Thanks to a friend who loaned me his copy on DVD, I finally saw Inception. I have previously written about how much I liked Batman Begins and how much I disliked The Dark Knight so I started the film with some reservations. Much to my surprise, I ended up really liking Inception.

However, one thing quite bothered me: the Sopranos-style evasion of an ending. Perhaps when I was at university I found such “is it or isn’t it?” positions appealing. I vaguely recall late nights spent discussing such things with passion. But it seems like a cheap trick. Since stories have endings, to some refusing to have an ending seems cleverly deconstructive. Rather, it implies the storyteller has run out of ideas, which is a shame since Nolan obviously has plenty of interesting ideas.


3 Responses

  1. I don’t remember now but since you watched it recently: is there music playing at the end of Inception?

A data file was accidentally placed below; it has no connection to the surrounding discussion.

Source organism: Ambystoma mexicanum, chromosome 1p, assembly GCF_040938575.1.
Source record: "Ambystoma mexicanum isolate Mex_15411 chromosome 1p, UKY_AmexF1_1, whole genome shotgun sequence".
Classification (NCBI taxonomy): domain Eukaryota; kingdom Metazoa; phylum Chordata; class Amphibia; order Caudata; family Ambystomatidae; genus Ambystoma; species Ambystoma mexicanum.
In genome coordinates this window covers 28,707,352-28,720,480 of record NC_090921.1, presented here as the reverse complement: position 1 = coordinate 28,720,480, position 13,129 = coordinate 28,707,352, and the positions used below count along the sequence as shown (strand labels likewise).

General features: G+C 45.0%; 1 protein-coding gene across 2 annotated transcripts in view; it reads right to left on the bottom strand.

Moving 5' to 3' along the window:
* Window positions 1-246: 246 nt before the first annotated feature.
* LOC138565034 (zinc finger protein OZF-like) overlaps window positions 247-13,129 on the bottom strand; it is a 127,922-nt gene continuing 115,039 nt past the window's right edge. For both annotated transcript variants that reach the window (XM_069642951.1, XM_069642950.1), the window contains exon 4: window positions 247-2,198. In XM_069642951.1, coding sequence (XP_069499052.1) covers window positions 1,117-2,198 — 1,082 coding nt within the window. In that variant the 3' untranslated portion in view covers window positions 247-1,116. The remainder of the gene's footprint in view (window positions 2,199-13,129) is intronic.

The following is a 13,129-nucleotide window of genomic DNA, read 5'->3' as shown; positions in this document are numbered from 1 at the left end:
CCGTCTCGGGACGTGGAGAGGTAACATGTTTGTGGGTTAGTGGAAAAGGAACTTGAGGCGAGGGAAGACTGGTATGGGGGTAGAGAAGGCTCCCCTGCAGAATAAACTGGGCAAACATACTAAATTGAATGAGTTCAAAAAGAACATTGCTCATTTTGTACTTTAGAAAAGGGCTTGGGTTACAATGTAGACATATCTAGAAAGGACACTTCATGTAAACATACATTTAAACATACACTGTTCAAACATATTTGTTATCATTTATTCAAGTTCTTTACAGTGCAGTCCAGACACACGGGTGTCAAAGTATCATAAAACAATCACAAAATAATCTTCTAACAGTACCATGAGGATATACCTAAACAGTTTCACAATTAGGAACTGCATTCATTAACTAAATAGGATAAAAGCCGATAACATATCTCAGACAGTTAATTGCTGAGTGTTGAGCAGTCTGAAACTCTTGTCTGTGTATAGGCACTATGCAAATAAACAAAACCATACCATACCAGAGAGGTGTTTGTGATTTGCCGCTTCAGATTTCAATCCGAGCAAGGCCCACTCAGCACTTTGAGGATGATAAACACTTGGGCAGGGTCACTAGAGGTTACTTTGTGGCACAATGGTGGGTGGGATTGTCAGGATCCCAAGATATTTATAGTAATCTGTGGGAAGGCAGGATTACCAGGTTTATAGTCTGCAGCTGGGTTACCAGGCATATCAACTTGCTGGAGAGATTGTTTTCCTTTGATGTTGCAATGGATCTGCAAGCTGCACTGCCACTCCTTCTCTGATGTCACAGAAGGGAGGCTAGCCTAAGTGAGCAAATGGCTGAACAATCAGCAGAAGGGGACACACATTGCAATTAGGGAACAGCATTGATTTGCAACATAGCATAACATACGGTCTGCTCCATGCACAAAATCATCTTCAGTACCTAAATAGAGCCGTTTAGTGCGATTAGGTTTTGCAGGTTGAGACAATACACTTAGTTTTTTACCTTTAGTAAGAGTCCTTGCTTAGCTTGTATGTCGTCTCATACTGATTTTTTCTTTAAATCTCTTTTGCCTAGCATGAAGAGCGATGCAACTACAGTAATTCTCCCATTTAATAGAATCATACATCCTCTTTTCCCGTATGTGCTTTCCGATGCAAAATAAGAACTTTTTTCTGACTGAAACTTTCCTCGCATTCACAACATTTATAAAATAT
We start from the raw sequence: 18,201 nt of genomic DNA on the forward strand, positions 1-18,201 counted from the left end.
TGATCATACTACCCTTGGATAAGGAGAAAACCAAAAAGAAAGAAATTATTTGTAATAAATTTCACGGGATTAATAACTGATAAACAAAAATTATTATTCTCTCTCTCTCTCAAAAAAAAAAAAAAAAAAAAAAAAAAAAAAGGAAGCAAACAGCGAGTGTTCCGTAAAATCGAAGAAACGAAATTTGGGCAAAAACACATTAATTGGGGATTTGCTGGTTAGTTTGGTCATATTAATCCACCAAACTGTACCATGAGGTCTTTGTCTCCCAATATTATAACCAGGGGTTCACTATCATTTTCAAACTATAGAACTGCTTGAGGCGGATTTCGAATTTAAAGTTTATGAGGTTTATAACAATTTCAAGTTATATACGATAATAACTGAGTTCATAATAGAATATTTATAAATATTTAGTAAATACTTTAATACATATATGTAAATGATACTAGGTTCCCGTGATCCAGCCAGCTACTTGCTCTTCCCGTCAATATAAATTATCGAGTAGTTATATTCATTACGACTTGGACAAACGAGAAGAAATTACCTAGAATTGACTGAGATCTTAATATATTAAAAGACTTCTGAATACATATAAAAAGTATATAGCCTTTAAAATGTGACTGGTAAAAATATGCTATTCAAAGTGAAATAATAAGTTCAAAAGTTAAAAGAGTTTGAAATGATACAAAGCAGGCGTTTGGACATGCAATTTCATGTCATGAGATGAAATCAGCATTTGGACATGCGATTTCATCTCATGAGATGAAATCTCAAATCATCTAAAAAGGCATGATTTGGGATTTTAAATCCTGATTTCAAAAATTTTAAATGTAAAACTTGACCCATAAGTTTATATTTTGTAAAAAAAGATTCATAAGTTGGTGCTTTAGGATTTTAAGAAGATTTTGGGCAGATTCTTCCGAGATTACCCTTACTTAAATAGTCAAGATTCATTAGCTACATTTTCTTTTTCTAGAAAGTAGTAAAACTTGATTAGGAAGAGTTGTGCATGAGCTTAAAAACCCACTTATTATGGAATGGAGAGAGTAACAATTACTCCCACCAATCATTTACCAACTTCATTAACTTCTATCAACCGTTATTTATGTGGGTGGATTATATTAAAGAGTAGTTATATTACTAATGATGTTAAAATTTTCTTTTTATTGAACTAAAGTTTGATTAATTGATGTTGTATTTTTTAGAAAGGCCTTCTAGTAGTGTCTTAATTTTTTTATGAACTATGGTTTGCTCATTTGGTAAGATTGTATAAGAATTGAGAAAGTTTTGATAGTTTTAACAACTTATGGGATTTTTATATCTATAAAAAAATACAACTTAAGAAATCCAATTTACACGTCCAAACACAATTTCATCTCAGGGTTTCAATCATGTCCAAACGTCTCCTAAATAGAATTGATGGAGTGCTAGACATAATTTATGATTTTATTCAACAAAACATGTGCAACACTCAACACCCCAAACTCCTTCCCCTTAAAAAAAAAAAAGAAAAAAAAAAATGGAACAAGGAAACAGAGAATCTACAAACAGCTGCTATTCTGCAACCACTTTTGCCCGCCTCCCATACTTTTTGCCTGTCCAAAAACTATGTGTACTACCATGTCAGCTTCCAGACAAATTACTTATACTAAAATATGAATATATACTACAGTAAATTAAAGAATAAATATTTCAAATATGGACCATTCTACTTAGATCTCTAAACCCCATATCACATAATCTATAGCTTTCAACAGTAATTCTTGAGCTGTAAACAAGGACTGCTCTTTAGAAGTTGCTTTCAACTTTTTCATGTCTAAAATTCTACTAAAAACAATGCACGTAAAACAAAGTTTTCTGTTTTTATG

Also, I thought the ending of Sopranos was pretty clear, at least the way the final scene is shot, the viewpoints you see, etc., but maybe that’s just how I wanted to see it.

  2. It doesn’t fade to black like Sopranos but, if memory serves, the song that plays in various guises throughout the film is playing at the end.

    • So that’s where it gets weird: if the music is playing, that is the cue to the dreamers and the audience that it is time for the dreamers to wake up. In the dreams the music is playing more slowly than what we hear when the person who stayed awake starts playing it. So, if the music is playing at normal speed, does that mean that a character in the movie is sleeping?

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